Where were the regulators through all of this? Always one step behind and perennially ineffective. Federal law delegated to the New England Fishery Management Council authority to manage the fishery from 3 miles to 200 miles off the coast, but the council didn’t see its job as speaking up for fish. This body was dominated by fishing interests, so when faced with a choice of fishing now or cutting back the catch to assure the fishery’s future, the council’s decisions often favored the short term. With such decisions, collapse of the fishery was inevitable. When it happened in the late 1980s, it was brutal and swift. By the early 1990s, all agreed that something had to be done. The council reinvented its approach to fishery management.Read more

Coast Guard, NOAA seize local boat’s catch

BOSTON — The U.S. Coast Guard and NOAA officials have issued a notice of violation for what they called a “significant fisheries infraction” after a Coast Guard crew boarded a Gloucester-based vessel Tuesday some 100 miles east of Cape Ann. Read more

New England panel approves 2013 cod limits with 77 percent cut

The New England Fishery Management Council voted Wednesday night to cut the Gulf of Maine cod fishery limits by 77 percent for the 2013 fishing cycle and to extend similar cuts for the 2014 and 2015, dealing a dire blow to the region’s fishing industry. Why this should be so became a sub-theme of the day, with the phrase “regime shift” used frequently to suggest a braid of environmental and ecological alterations —including millions of lobster traps that take an unknown quantity of cod as by-catch, large volumes of herring which eat cod eggs and seals which feed on cod, as well as the various forms of global warming that emanate from and absorb into the seas. Read more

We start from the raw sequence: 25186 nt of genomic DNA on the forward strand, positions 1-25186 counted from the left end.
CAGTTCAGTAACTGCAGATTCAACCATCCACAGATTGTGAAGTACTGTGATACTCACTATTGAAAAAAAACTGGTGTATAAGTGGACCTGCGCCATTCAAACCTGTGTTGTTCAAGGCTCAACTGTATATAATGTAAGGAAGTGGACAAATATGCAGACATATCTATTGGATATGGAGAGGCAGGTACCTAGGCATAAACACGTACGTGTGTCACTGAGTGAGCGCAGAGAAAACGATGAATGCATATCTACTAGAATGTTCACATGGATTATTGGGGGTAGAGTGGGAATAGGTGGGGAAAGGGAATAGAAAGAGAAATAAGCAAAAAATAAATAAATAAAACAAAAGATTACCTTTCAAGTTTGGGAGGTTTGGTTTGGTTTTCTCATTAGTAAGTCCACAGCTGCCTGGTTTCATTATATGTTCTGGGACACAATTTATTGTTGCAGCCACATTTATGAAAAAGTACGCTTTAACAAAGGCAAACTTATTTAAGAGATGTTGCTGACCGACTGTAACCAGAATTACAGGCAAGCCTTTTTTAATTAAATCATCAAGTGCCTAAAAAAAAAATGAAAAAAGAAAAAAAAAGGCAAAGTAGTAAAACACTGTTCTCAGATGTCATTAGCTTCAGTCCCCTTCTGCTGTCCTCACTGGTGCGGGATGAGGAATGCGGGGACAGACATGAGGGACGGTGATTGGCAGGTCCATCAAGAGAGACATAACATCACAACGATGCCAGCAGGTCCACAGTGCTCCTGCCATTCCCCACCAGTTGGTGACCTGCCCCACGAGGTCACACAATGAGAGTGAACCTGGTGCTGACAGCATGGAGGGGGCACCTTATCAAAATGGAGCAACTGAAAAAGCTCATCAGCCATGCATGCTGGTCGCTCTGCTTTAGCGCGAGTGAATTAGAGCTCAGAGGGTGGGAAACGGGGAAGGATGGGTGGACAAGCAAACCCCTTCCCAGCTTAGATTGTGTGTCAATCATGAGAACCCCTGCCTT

SAVING SEAFOOD ANALYSIS: Making Sense of Reference Points, Proxies, and F40%

The scientific basis for the current “reference points” used for  New England groundfish management has recently been questioned by  respected scientists, industry members, and elected officials. The  largest organization representinglogo groundfishermen in New England, and  the mayor of the nation’s most profitable seaport, have asked the New  England Fishery Management Council to reconsider the calculation and use  of the current reference points.
Because this issue is highly technical and development of the current  reference points are the result of a unique history, Saving Seafood has  undertaken this analysis to shed some light on the background behind  these requests for reconsideration. Read  the analysis